How Gaza Changes the Game
A ceasefire may be imminent, but the fallout is just beginning. What’s next for Iran, Egypt, and the U.S.
Morsi’s domestic rivals to the right, the Salafists, must enjoy seeing him twisting in the wind, not able to make war or broker peace. It’s unclear what kind of a compromise he can sell Hamas, especially now that Hamas leader Khaled Meshaal has named a price—end of the blockade—that Israel won’t pay.
And so Morsi’s prestige is on the line, even if he has been somewhat insulated by news of a domestic tragedy in which 49 Egyptian schoolchildren were hit by an oncoming train. If the Gaza war is still hot when Egyptians turn their attention away from this horrific story, he will have to manage large parts of a population questioning whether he, like his predecessor, is simply an American and Israeli stooge.
The Brotherhood is likely incensed that Hamas put them in this position, subject to ridicule and criticism from regional rivals. On Monday, Hassan Nasrallah described Egypt much the way he did when Mubarak was in charge. “What is asked from the Arab countries is to help and arm Gaza, rather than working as mediators between the [Palestinians] and the Israeli enemy,” said Hezbollah’s general secretary.
As many Egyptian journalists have remarked, the reality is that Morsi’s key interests are virtually identical to Mubarak’s—among others, maintaining stability in the Sinai, observing the peace treaty, and keeping Gaza quiet. Unlike Mubarak, the Brotherhood was elected, in no small part because of its historical reputation for repudiating the West. Morsi’s weakness hurts the Brotherhood not only with its Salafist rivals, but also in the larger regional competition with Iran for the hearts and minds of the umma.
The United States
Clinton’s visit to the region reminds all the regional players why the United States is, at least in the Middle East, the indispensable nation. The secretary of state’s trip could reap significant dividends for U.S. policy. Or it could misfire badly.
So far, the Obama Administration has been very generous in its support of Israel, and it likely earned Netanyahu some good will that he embarked on his campaign after the president was re-elected. But warm feelings can evaporate very quickly, as we saw during the 2006 Israel-Hezbollah war when Condoleezza Rice won control of the Bush Administration’s foreign policy. Rice wasn’t entirely wrong to be angry with the Olmert government, which proved incapable of meeting its stated war aims, like disarming Hezbollah and freeing the IDF soldiers that the Lebanese outfit had taken hostage.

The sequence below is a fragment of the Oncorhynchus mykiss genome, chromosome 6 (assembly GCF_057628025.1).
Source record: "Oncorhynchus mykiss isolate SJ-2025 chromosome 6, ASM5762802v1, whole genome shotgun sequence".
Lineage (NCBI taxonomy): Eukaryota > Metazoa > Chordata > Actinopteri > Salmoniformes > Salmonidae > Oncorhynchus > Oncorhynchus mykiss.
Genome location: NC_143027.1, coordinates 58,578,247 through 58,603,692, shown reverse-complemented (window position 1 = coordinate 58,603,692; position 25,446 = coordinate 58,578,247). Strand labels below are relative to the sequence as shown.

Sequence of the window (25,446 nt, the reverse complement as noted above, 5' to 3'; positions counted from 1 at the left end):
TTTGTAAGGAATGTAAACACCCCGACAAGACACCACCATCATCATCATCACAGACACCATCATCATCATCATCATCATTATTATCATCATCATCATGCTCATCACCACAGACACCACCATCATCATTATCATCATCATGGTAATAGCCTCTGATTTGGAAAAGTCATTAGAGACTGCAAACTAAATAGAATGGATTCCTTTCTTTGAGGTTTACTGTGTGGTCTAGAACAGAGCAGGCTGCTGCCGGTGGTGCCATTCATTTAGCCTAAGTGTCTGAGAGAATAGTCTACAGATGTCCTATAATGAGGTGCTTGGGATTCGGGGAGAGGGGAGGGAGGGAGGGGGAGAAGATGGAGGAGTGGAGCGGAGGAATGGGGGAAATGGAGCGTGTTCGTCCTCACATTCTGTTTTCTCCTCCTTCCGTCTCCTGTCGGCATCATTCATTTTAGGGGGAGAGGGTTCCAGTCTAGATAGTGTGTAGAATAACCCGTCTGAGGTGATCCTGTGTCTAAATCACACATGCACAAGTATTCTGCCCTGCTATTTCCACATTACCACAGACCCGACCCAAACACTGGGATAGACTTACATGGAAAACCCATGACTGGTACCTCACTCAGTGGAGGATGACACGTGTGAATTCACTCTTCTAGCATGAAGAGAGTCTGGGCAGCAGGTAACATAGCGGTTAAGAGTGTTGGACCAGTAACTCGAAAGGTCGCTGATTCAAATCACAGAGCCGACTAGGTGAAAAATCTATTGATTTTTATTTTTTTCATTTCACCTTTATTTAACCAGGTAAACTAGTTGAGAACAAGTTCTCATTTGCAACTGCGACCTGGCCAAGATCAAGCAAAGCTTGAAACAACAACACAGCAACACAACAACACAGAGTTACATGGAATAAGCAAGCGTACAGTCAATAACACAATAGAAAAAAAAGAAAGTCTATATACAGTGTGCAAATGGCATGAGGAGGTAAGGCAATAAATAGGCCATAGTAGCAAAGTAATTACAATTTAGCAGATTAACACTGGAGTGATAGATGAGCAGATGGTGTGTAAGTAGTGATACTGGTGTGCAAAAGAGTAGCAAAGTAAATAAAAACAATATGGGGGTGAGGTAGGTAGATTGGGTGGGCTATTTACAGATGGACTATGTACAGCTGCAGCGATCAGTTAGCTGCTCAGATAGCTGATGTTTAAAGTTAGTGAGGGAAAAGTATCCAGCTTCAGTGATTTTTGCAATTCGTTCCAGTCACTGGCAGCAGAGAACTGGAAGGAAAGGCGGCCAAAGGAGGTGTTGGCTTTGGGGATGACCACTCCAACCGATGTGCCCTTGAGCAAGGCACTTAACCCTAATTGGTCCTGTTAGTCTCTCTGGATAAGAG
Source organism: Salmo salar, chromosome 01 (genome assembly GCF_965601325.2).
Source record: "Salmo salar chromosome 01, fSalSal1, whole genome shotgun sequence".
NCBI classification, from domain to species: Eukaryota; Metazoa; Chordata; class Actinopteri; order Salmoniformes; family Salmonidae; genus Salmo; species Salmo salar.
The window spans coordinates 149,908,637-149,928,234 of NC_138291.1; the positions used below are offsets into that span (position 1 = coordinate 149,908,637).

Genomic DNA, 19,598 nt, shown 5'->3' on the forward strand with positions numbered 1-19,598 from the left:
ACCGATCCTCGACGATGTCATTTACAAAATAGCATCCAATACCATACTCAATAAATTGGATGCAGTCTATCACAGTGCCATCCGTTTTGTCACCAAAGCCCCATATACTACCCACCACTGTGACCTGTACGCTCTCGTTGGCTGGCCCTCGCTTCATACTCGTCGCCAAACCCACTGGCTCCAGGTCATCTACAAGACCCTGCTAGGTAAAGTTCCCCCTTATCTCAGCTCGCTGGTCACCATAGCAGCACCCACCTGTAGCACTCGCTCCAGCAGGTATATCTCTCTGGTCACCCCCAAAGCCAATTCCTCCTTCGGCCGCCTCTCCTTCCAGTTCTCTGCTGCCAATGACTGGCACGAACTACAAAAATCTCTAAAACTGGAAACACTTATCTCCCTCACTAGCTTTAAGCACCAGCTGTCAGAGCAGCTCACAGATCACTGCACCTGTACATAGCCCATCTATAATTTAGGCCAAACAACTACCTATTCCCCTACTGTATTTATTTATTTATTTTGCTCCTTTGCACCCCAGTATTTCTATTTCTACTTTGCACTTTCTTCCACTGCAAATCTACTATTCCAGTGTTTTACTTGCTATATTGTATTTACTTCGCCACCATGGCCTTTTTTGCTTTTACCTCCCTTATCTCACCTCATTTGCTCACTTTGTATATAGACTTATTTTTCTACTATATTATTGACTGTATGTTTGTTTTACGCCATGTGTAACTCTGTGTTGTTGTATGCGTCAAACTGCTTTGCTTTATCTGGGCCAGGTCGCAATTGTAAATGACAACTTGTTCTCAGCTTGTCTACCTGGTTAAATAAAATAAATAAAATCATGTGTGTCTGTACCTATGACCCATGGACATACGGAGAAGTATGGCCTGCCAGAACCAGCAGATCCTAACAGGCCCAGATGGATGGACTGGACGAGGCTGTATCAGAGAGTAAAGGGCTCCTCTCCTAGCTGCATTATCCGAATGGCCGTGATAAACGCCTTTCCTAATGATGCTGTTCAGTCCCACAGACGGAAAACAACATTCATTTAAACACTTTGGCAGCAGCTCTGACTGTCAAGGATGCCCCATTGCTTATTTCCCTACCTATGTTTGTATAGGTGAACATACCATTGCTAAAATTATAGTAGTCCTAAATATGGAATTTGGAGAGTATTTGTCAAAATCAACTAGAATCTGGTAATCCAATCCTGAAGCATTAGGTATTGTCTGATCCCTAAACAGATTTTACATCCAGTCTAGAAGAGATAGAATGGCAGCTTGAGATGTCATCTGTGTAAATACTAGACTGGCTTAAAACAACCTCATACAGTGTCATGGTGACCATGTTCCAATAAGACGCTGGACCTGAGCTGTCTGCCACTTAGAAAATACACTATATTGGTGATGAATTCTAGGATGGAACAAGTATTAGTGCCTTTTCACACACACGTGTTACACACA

In contrast, Netanyahu’s handling of this conflict has been the model of competence—at least so far—and may allow Clinton to build on the groundwork laid in the 1973 Arab-Israeli war. It was then-Secretary of State Henry Kissinger’s massive air lifts to Israel that proved to the Arabs they were incapable of driving the Jews into the sea, and that they had to come through Washington to deal with the Israelis. What the United States wants in exchange from the Arabs has changed over the years, and right now what Washington needs most in the eastern Mediterranean is a stable Egypt, meaning a compliant Morsi who understands the region is safer when it is he, and not Israel, who keeps Hamas in line. With some luck and some skill, Clinton may well leave the region with just that, which would be a big win for the administration and U.S. policy in general.
It is important to see this entire campaign in its second dimension—that is, in terms of how it reflects and illuminates the Iran issue. The Iranians are watching carefully, noting Israel’s ability to target Iranian missiles and Hamas militants who trained in Iran. Iron Dome’s 90 percent success rate in destroying short-range missiles destined for populated or security-sensitive areas will surely affect how the Iranians plan to react in the event of an Israeli or American attack on Iranian nuclear facilities. If Iron Dome limits both Hamas and Hezbollah in their future missile campaigns against Israel, then Iran will have to spend other, likely costlier, resources to target Israelis.
But perhaps most important, the Iranians are watching to see if there are any signs of daylight between the United States and Israel. With all the talk of the administration offering a grand bargain to the Iranians, the question that the regime most wants answered is whether or not Obama will restrain the Israelis. To date, Washington and Jerusalem’s coordination has painted a picture that is likely to keep Tehran guessing. So far, the message from Operation Pillar of Defense is that the Israelis will act on their own—and have the support of the United States, which does the diplomatic and political mop-up after the damage is done. That’s the kind of strong message that might even convince the Iranians, fearful of America’s effective ally, to enter direct talks with the administration.
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Young Israeli soldiers have pushed older commanders into adopting a more aggressive social media strategy